The first step should be decriminalization, which is the next legal step, anyhow. Currently, prostitutes in most areas face strict punishments if they are caught, and considering how many people are there unwillingly, that seems like an unproductive way to stop the problem. We must focus on the prosecution of pimps and johns (especially those who trade in minors or women of “exotic” races). Concurrently, we must focus on equalizing resources for women (by giving them reasonable access to school, career training, and other exit resources.) I personally believe, very strongly, that the pool of women working in the sex industry will decrease substantially if global resources are made available. However, in the long run, professionalizing the institution of prostitution is probably in our best interests: though libertarians will cry about government over-reach, the fact of the matter is that the status of our prostitutes directly reflects our status of public health. Requiring them to have a working knowledge of how to put on a condom, and having the ability to negotiate safe and nonviolent sex, will cost society less in the long run.

Lastly, we shouldn’t encourage the glamorization of the industry. Even real women who choose to work in the industry can attest to its soul-wrenching nature; to present it in pop culture as though it’s “fun” or “progressive” would be misleading. When a woman is lucky enough to enter the business with the easy capacity to leave, she is truly privileged. Yet for so many women, it leaves a scar and basic distrust surrounding their souls. For this reason, we shouldn’t just encourage young girls to enter the lifestyle when we know it is toxic for so many. Another aspect we must acknowledge is that prostitution, at its base and current form, encourages dishonesty and pain. Unless we also accept the fact that not all human beings are meant to be monogamous creatures, we will only encourage cheating and faults of integrity. An entire campaign on the spectrum of healthy sexuality is needed to encourage ethical sexual behavior. Without coordinated effort and education on both sides- the so-called “pro” and “anti” sex movements- we will not move forward. Those who identify themselves as pro-prostitute should be organizing themselves, even forming unions, among sex workers, to demand fair and safe laws. And those who identify otherwise should be focusing on outs and advocating politically for better social resources lining up housing, education, and childcare choices for the women who wish to leave the industry.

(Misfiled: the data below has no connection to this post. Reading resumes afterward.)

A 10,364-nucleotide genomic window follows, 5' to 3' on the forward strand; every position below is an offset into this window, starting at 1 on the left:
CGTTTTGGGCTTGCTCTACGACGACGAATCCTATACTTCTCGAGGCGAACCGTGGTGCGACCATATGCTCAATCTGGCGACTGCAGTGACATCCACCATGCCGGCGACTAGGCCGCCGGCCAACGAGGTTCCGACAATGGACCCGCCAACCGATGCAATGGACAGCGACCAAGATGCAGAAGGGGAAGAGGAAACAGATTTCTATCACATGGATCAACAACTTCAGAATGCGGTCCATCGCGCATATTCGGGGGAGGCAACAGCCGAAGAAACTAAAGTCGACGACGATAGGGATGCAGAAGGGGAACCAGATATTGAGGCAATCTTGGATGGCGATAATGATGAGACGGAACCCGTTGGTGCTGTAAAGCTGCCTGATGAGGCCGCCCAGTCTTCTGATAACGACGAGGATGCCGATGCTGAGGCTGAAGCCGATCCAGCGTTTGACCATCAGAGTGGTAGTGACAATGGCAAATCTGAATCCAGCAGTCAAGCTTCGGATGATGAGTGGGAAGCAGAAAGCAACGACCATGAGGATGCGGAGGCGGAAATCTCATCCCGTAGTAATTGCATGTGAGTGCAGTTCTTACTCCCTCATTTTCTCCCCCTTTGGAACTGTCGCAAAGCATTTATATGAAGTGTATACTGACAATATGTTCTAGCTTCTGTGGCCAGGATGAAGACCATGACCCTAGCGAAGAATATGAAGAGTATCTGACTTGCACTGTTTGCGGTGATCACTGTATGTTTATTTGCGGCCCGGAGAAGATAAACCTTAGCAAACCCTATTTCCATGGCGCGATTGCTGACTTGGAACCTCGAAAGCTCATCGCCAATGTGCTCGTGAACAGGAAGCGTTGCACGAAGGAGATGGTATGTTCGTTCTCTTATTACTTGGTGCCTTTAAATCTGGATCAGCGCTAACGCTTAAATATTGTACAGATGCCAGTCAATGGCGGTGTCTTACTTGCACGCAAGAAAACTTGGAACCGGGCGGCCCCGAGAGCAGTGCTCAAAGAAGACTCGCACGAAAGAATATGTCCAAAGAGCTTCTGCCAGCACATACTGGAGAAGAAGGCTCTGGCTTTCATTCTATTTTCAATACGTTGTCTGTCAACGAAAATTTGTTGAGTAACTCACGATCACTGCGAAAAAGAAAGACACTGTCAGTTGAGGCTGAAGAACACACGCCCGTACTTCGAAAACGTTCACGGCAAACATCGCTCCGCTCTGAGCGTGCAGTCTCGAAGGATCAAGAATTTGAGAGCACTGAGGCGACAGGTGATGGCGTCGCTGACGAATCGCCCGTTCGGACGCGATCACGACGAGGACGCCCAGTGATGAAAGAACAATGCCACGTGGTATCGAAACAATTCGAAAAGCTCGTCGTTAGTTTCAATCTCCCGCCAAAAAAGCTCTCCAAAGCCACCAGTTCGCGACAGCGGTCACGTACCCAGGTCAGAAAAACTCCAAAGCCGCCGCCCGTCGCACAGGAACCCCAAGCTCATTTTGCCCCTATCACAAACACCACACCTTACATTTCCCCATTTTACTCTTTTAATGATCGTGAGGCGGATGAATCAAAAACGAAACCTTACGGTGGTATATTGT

In short… should prostitution be legalized? Yes, by all rational measures, it should. Are we anywhere close to doing that as a society? Not at all.